People v. Jones, 2016 IL 119391 (October). Episode 248 (Duration 5:53)
Prior adjudications may be considered for extended terms proved up at sentencing with a PSI without any Apprendi violations.
Defendant was sentenced to 24 years for aggravated robbery. He was given an extended term based on a prior adjudication of delinquency for residential burglary.
Delinquency Adjudication Not A Conviction
On appeal, defendant contends that a prior juvenile delinquency adjudication is not the equivalent of a prior conviction for purposes of extended-term sentencing under Apprendi and that such a fact must be alleged in the indictment and proven beyond a reasonable doubt.
Section 730 ILCS 5/5-5-3.2(b) of the Unified Code of Corrections (Code of Corrections) sets forth various factors that the court may consider as a reason to impose an extended-term sentence. Relevant here is the factor in subsection (b)(7) of section 5-5-3.2, which governs,
“[w]hen a defendant who was at least 17 years of age at the time of the commission of the offense is convicted of a felony and has been previously adjudicated a delinquent minor under the Juvenile Court Act of 1987 for an act that if committed by an adult would be a Class X or Class 1 felony when the conviction has occurred within 10 years after the previous adjudication, excluding time spent in custody.”
730 ILCS 5/5-5-3.2(b)(7).
In Apprendi, the Supreme Court held that “[o]ther than the fact of a prior conviction, any fact that increases the penalty for a crime beyond the prescribed statutory maximum must be submitted to a jury, and proved beyond a reasonable doubt.”
725 ILCS 5/111-3(c-5) codified this development.
The question here is whether defendant’s juvenile adjudication, which qualified defendant for an extended-term sentence, falls within Apprendi’s prior-conviction exception and, in turn, the exception in section 111-3(c-5) of the Criminal Code.
It appears the federal courts have gone every which way on this issue. The balancing act focused on the fact that there are no juries for prior adjudications. Prior convictions pass Apprendi muster, in part, because the the defendant is afforded full procedural and constitutional rights in the prior case.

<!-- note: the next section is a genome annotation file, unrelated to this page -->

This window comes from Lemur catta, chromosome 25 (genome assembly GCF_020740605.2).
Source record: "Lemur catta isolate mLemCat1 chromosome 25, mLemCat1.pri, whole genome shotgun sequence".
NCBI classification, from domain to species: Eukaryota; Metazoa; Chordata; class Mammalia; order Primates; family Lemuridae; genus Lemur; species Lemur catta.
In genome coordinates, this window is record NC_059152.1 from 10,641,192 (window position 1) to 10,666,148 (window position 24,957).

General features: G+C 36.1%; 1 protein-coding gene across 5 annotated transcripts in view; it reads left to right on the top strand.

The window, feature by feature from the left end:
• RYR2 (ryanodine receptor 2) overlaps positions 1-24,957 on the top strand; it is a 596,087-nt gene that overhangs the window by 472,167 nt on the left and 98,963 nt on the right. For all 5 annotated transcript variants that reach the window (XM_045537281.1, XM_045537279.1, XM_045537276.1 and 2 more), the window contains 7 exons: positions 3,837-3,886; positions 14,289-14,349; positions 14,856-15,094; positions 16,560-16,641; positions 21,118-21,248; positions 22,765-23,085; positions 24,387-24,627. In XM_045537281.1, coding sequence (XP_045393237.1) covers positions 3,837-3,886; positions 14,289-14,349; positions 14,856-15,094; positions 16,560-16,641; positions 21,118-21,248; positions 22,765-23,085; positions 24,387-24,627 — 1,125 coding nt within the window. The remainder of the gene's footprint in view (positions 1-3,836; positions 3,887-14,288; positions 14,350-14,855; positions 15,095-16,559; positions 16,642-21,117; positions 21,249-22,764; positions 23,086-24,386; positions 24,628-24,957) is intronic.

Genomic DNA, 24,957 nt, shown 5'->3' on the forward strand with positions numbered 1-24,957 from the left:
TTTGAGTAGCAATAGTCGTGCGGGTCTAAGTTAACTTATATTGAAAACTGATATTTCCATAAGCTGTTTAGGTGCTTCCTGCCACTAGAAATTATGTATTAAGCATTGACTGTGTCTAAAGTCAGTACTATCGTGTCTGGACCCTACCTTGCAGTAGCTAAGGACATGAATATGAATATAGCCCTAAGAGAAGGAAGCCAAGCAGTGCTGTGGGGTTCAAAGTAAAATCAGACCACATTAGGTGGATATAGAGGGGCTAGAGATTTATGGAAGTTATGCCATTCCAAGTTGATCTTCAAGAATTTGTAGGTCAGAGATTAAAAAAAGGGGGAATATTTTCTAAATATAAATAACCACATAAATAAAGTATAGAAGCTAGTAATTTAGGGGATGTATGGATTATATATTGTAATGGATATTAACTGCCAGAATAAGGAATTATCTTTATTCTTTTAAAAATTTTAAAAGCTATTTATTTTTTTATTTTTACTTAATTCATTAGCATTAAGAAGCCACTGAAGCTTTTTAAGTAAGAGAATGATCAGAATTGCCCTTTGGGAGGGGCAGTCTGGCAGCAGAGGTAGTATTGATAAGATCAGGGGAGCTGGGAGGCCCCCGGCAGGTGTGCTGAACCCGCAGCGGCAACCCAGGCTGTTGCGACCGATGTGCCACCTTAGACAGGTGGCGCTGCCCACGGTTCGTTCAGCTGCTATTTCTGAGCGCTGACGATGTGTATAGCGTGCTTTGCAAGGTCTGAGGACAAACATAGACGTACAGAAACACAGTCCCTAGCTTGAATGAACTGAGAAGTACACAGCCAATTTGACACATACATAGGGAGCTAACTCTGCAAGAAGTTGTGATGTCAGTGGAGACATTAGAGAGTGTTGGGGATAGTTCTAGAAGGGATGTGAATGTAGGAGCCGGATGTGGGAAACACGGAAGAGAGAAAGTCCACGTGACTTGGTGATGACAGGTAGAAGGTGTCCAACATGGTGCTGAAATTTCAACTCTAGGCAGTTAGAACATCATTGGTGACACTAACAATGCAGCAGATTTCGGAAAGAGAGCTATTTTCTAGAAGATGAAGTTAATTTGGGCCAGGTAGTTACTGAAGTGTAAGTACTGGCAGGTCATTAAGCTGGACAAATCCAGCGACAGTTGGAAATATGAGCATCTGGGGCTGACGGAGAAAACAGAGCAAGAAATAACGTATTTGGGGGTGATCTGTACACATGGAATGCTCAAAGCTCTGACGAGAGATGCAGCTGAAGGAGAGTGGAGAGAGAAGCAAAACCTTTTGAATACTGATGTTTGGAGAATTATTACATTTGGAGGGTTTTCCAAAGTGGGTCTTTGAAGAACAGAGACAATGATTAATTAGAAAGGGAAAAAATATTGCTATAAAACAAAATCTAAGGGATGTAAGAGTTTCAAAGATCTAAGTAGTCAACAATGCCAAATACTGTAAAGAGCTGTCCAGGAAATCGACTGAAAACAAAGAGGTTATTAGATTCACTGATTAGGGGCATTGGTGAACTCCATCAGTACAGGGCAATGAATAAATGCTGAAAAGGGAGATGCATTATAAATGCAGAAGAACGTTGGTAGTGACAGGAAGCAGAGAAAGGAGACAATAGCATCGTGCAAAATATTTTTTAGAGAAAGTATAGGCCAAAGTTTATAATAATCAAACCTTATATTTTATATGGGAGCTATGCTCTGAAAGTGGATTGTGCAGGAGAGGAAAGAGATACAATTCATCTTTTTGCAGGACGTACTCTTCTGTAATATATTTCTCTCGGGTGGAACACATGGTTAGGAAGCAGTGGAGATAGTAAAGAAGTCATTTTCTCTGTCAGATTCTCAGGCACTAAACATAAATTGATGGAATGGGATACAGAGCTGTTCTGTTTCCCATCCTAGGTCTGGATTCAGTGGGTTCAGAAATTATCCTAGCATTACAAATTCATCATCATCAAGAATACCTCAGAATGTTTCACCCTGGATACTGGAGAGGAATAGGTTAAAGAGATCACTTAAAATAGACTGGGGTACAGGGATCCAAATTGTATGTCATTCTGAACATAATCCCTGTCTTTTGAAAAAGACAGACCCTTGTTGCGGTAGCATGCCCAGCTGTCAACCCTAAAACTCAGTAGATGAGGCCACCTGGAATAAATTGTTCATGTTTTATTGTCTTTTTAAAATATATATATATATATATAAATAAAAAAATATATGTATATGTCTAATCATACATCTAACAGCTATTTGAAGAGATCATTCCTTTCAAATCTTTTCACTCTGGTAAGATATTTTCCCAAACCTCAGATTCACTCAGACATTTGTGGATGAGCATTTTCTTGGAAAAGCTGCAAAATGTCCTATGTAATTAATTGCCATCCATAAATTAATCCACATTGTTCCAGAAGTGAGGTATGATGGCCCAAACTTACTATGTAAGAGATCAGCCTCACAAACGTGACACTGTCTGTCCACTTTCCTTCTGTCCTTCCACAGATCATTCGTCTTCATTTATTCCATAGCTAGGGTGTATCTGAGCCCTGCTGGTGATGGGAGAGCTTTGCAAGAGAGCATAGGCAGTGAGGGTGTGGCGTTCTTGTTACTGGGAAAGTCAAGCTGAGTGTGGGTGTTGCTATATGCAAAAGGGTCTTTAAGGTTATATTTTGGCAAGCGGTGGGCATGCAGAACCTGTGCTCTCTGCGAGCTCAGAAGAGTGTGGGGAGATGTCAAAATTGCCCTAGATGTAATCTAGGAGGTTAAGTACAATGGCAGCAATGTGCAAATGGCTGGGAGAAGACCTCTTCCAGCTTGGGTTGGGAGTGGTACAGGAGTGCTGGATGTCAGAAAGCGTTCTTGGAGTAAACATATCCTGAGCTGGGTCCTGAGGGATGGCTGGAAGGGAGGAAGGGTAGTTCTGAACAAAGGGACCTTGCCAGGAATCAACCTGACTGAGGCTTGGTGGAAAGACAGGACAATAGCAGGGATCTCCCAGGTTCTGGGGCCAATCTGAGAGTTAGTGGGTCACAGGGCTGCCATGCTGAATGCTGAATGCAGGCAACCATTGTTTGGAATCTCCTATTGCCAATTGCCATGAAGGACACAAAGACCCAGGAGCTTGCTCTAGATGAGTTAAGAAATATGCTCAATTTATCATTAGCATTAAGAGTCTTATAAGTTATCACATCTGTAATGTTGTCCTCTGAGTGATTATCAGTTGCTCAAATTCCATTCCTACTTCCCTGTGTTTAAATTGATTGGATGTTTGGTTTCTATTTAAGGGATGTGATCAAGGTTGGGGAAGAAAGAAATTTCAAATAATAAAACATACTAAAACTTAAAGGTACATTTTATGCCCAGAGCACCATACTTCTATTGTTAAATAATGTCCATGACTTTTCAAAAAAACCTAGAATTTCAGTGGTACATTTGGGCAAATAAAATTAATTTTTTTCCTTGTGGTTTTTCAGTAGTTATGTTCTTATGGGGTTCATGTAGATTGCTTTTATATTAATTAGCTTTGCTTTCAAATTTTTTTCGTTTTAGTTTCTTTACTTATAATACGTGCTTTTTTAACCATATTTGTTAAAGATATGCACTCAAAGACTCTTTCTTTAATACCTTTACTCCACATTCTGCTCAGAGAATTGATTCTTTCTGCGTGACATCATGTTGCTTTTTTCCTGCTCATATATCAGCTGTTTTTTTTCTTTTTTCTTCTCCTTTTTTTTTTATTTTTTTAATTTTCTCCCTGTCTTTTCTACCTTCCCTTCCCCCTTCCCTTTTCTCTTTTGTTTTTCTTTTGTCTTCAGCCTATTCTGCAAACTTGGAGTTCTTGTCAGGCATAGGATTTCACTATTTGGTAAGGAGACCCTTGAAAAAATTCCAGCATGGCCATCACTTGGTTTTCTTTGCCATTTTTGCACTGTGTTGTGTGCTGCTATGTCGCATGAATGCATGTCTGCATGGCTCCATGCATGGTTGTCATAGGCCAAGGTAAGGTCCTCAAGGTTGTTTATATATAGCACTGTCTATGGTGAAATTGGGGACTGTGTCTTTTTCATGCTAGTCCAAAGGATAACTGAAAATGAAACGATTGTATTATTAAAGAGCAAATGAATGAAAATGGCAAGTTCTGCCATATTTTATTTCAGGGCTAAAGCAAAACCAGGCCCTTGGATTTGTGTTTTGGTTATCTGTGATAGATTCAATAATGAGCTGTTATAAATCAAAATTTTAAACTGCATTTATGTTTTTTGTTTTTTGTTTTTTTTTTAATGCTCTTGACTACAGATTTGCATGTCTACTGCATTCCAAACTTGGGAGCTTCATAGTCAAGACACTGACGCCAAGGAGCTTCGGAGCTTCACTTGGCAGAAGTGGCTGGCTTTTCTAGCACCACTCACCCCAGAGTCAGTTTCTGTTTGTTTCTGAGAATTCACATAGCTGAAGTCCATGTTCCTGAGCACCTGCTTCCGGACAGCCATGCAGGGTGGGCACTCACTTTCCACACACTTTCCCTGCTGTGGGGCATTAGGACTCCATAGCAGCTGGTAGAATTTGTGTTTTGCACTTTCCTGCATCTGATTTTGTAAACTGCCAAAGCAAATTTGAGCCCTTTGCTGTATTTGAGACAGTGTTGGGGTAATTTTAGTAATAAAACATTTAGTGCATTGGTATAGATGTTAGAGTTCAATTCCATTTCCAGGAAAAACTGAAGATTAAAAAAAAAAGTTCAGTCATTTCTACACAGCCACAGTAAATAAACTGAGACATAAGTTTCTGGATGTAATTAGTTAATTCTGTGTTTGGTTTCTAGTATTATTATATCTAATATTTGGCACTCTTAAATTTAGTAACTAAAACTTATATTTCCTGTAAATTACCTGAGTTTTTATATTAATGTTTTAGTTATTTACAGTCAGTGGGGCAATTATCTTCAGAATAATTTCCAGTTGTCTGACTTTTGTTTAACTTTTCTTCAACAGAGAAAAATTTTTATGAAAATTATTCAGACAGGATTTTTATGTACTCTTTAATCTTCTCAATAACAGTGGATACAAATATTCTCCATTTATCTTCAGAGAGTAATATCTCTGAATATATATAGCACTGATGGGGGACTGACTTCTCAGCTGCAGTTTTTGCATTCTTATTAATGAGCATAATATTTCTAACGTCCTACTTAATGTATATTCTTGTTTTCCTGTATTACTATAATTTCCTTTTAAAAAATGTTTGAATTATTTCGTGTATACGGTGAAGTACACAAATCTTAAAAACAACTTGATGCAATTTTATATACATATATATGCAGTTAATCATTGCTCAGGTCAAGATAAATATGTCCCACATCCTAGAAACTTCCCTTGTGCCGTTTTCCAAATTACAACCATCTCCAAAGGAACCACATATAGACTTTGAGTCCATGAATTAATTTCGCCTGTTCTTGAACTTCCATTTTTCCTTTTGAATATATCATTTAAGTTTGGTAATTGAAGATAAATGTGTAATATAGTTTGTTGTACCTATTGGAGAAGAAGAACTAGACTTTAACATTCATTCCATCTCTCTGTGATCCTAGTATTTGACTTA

Nonetheless, the Illinois Supreme Court sided with the jurisdictions that found sufficient due process in juvenile proceedings.
SCOTUS made clear in McKeiver that due process does not require the right to a jury trial in juvenile proceedings, reasoning that a jury trial would not strengthen greatly, if at all, the fact finding function.
Juvenile Cases Are Different
The tradition in this area has been to regard recidivism as a sentencing factor not to be proven before the jury.
Prior convictions are different from other factors that increase the sentence for an offense because of the procedural safeguards inherent in the proceedings that resulted in that conviction.
A juvenile adjudication of delinquency is similar to a prior conviction in the sense that both are the result of a person’s prior unlawful behavior or recidivism. The proceedings that result in a juvenile adjudication contain the same constitutional procedural safeguards as those proceedings that result in a prior conviction, except the jury trial right.
Constitutionally Sufficient Safeguards
However, because there is no constitutional right to a jury trial in juvenile proceedings, a juvenile adjudication and a prior conviction both result from proceedings in which the minor or the defendant received constitutionally sufficient procedural safeguards.
A juvenile adjudication, therefore, is no less valid or reliable a form of recidivism than is a prior conviction.
For purposes of extended-term sentencing, they are on equal footing. Though defendant did not have the right to a jury trial in his delinquency proceedings, he did have all the other procedural rights of adults in criminal proceedings, such as the right to notice, counsel, confrontation, cross-examination, and proof of guilt beyond a reasonable doubt. See 705 ILCS 405/5-101(3), 5-525, 5-530, 5-605, 5-610.
Those juveniles who are not rehabilitated and commit crimes as adults may be punished in accordance with their entire criminal history.